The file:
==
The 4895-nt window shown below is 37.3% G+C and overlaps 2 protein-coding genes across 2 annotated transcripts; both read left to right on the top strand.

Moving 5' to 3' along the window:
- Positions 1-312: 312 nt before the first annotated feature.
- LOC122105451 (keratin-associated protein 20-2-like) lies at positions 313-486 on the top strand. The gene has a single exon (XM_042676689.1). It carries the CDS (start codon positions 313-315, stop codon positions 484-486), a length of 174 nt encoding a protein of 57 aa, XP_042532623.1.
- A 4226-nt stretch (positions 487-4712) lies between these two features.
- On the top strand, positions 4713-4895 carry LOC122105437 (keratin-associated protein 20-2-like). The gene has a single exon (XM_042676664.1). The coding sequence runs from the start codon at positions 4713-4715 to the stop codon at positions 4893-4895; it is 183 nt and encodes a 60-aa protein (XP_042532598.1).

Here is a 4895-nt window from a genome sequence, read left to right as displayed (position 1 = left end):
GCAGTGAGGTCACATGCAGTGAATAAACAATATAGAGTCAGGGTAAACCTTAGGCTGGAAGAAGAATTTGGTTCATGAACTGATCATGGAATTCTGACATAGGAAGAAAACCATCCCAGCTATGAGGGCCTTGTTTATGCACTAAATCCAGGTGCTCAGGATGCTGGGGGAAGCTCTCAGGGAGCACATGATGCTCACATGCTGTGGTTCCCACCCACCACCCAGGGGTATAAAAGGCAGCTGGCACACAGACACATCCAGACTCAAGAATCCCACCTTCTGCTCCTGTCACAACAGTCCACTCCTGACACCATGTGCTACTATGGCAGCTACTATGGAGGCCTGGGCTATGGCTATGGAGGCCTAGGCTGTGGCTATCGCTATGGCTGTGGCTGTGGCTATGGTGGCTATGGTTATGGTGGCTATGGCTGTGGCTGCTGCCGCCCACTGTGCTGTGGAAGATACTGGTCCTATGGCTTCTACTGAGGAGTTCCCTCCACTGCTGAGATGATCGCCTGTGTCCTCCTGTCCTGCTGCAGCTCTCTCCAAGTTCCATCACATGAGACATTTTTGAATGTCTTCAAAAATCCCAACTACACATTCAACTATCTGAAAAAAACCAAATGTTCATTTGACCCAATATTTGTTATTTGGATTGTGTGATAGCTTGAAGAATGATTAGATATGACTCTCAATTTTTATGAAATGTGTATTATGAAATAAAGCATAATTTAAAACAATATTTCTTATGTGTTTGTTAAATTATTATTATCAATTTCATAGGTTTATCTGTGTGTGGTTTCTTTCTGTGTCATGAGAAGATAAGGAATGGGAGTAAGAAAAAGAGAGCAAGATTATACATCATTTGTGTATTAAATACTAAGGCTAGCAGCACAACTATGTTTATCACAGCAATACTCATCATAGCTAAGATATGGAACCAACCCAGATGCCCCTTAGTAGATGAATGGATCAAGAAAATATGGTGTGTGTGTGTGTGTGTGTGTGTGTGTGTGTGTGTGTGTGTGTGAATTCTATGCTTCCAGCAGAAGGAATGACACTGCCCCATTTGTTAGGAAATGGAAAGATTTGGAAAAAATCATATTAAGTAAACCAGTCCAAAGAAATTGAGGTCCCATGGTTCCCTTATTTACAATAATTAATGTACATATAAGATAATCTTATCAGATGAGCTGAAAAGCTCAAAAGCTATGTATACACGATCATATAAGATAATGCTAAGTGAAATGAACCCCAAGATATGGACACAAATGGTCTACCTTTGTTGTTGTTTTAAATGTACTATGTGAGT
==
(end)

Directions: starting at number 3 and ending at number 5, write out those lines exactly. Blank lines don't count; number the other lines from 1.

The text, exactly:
- Positions 1-312: 312 nt before the first annotated feature.
- LOC122105451 (keratin-associated protein 20-2-like) lies at positions 313-486 on the top strand. The gene has a single exon (XM_042676689.1). It carries the CDS (start codon positions 313-315, stop codon positions 484-486), a length of 174 nt encoding a protein of 57 aa, XP_042532623.1.
- A 4226-nt stretch (positions 487-4712) lies between these two features.